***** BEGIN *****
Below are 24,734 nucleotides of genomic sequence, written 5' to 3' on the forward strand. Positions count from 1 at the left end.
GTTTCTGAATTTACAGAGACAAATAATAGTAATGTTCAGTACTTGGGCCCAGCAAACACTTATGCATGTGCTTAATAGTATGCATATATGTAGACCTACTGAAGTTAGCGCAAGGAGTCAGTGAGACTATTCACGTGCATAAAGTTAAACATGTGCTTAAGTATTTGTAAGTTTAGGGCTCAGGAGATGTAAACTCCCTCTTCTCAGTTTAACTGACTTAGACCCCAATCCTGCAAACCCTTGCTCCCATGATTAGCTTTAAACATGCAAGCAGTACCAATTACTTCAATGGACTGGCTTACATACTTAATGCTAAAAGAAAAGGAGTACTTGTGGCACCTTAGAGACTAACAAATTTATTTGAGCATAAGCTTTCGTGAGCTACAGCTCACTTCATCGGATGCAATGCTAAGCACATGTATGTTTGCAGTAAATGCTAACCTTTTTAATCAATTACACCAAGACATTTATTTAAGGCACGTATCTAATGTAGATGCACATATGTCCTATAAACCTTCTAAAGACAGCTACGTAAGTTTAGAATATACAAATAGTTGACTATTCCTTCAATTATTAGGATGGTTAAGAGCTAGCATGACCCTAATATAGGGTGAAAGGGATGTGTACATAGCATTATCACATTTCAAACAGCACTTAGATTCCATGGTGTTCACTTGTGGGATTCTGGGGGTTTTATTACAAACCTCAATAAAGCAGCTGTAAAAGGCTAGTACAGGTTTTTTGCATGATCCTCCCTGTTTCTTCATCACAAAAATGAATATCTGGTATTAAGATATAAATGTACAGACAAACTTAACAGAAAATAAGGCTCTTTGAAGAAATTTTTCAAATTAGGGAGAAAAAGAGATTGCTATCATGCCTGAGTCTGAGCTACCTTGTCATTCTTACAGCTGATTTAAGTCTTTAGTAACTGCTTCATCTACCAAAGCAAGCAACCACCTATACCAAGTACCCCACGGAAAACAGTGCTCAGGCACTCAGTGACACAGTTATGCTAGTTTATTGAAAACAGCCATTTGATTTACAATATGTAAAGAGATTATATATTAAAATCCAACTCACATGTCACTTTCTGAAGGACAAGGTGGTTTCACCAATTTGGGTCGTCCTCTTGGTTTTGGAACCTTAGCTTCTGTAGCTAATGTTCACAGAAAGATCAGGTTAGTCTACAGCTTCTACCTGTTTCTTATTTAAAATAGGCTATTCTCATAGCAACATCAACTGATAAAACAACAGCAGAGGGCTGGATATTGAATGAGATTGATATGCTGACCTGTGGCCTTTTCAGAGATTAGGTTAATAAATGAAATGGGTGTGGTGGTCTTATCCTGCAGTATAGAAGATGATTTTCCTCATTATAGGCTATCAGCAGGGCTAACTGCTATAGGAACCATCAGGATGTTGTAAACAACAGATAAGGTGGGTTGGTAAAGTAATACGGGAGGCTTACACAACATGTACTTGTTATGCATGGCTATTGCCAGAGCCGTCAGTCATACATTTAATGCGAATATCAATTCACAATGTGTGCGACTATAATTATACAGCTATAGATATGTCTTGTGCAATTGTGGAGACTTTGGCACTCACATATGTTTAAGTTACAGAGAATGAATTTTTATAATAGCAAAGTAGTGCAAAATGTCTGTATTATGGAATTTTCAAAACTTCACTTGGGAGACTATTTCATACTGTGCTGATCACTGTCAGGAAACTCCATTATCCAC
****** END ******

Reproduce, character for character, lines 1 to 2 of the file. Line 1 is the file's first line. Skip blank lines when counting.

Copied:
Below are 24,734 nucleotides of genomic sequence, written 5' to 3' on the forward strand. Positions count from 1 at the left end.
GTTTCTGAATTTACAGAGACAAATAATAGTAATGTTCAGTACTTGGGCCCAGCAAACACTTATGCATGTGCTTAATAGTATGCATATATGTAGACCTACTGAAGTTAGCGCAAGGAGTCAGTGAGACTATTCACGTGCATAAAGTTAAACATGTGCTTAAGTATTTGTAAGTTTAGGGCTCAGGAGATGTAAACTCCCTCTTCTCAGTTTAACTGACTTAGACCCCAATCCTGCAAACCCTTGCTCCCATGATTAGCTTTAAACATGCAAGCAGTACCAATTACTTCAATGGACTGGCTTACATACTTAATGCTAAAAGAAAAGGAGTACTTGTGGCACCTTAGAGACTAACAAATTTATTTGAGCATAAGCTTTCGTGAGCTACAGCTCACTTCATCGGATGCAATGCTAAGCACATGTATGTTTGCAGTAAATGCTAACCTTTTTAATCAATTACACCAAGACATTTATTTAAGGCACGTATCTAATGTAGATGCACATATGTCCTATAAACCTTCTAAAGACAGCTACGTAAGTTTAGAATATACAAATAGTTGACTATTCCTTCAATTATTAGGATGGTTAAGAGCTAGCATGACCCTAATATAGGGTGAAAGGGATGTGTACATAGCATTATCACATTTCAAACAGCACTTAGATTCCATGGTGTTCACTTGTGGGATTCTGGGGGTTTTATTACAAACCTCAATAAAGCAGCTGTAAAAGGCTAGTACAGGTTTTTTGCATGATCCTCCCTGTTTCTTCATCACAAAAATGAATATCTGGTATTAAGATATAAATGTACAGACAAACTTAACAGAAAATAAGGCTCTTTGAAGAAATTTTTCAAATTAGGGAGAAAAAGAGATTGCTATCATGCCTGAGTCTGAGCTACCTTGTCATTCTTACAGCTGATTTAAGTCTTTAGTAACTGCTTCATCTACCAAAGCAAGCAACCACCTATACCAAGTACCCCACGGAAAACAGTGCTCAGGCACTCAGTGACACAGTTATGCTAGTTTATTGAAAACAGCCATTTGATTTACAATATGTAAAGAGATTATATATTAAAATCCAACTCACATGTCACTTTCTGAAGGACAAGGTGGTTTCACCAATTTGGGTCGTCCTCTTGGTTTTGGAACCTTAGCTTCTGTAGCTAATGTTCACAGAAAGATCAGGTTAGTCTACAGCTTCTACCTGTTTCTTATTTAAAATAGGCTATTCTCATAGCAACATCAACTGATAAAACAACAGCAGAGGGCTGGATATTGAATGAGATTGATATGCTGACCTGTGGCCTTTTCAGAGATTAGGTTAATAAATGAAATGGGTGTGGTGGTCTTATCCTGCAGTATAGAAGATGATTTTCCTCATTATAGGCTATCAGCAGGGCTAACTGCTATAGGAACCATCAGGATGTTGTAAACAACAGATAAGGTGGGTTGGTAAAGTAATACGGGAGGCTTACACAACATGTACTTGTTATGCATGGCTATTGCCAGAGCCGTCAGTCATACATTTAATGCGAATATCAATTCACAATGTGTGCGACTATAATTATACAGCTATAGATATGTCTTGTGCAATTGTGGAGACTTTGGCACTCACATATGTTTAAGTTACAGAGAATGAATTTTTATAATAGCAAAGTAGTGCAAAATGTCTGTATTATGGAATTTTCAAAACTTCACTTGGGAGACTATTTCATACTGTGCTGATCACTGTCAGGAAACTCCATTATCCAC